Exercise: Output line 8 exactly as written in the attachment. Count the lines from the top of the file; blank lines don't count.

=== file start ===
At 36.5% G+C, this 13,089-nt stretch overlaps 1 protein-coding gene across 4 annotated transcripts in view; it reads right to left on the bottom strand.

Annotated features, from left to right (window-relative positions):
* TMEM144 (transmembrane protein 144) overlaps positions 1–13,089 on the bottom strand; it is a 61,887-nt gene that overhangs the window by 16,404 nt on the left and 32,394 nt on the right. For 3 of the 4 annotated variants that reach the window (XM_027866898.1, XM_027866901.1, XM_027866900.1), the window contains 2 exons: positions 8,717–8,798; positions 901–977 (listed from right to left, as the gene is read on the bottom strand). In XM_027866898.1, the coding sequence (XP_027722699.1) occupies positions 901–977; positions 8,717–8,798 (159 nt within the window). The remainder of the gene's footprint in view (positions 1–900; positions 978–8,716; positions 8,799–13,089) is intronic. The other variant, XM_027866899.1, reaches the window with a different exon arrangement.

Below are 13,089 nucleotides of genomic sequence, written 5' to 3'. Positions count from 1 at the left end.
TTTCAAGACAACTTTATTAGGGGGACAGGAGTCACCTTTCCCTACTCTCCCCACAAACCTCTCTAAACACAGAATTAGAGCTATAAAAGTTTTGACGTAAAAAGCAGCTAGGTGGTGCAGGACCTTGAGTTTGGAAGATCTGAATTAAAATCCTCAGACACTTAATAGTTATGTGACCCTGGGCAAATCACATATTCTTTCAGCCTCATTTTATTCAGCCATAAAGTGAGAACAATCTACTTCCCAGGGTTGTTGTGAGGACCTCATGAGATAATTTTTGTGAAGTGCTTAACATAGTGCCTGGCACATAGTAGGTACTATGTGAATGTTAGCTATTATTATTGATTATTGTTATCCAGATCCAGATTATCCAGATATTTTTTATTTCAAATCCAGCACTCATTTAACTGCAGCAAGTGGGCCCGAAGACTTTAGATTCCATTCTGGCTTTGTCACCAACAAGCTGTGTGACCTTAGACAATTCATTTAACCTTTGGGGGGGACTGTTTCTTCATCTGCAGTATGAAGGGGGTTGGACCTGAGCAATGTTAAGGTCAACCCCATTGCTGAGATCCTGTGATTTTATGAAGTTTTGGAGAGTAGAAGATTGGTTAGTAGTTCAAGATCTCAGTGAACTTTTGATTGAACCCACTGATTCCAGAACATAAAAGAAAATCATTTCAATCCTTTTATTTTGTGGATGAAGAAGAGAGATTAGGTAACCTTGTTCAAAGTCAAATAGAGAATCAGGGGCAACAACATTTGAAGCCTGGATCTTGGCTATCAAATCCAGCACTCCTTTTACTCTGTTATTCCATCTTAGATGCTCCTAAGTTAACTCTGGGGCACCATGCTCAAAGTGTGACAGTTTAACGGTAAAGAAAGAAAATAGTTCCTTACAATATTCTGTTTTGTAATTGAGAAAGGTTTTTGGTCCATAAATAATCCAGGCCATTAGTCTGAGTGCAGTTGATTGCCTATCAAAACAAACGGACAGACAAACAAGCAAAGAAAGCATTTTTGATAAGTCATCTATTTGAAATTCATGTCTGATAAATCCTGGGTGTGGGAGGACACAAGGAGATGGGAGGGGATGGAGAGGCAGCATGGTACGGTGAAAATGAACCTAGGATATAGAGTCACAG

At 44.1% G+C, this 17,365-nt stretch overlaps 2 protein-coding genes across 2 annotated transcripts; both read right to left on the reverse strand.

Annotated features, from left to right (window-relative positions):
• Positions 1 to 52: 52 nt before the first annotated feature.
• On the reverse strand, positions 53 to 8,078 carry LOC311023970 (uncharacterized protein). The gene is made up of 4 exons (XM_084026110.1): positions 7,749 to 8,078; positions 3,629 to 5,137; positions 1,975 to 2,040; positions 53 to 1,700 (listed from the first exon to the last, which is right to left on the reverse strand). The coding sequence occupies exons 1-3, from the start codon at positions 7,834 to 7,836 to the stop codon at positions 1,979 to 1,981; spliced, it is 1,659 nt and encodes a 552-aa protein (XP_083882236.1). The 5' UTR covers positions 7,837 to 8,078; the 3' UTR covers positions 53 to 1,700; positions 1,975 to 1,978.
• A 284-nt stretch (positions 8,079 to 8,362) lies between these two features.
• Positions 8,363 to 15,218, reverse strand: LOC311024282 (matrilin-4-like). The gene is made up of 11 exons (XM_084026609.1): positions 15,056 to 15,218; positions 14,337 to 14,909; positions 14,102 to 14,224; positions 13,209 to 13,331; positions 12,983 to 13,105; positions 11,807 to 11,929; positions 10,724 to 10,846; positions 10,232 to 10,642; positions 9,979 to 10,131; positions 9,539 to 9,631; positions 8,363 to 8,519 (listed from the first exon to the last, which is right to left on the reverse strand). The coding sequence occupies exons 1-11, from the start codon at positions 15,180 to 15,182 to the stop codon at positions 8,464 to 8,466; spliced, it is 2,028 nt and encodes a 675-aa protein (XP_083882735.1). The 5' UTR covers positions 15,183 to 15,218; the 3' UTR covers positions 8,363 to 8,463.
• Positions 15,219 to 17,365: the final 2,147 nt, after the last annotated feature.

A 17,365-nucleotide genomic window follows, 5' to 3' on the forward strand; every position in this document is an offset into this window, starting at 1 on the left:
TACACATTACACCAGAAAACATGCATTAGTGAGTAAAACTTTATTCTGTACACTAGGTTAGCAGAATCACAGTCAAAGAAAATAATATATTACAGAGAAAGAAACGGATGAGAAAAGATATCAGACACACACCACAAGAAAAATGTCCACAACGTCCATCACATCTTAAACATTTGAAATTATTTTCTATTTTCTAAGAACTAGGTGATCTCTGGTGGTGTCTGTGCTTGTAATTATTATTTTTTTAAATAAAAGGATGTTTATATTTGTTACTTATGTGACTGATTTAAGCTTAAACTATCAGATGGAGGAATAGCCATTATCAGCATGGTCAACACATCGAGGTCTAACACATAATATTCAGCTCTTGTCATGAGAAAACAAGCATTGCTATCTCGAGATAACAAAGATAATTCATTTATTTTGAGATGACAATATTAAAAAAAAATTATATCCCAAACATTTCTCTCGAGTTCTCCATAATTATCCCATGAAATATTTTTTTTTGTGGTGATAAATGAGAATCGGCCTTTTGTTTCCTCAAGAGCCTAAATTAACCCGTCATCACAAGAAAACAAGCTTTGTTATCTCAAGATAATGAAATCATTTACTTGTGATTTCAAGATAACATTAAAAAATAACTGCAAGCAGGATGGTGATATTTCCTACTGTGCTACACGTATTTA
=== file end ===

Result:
• Positions 1 to 52: 52 nt before the first annotated feature.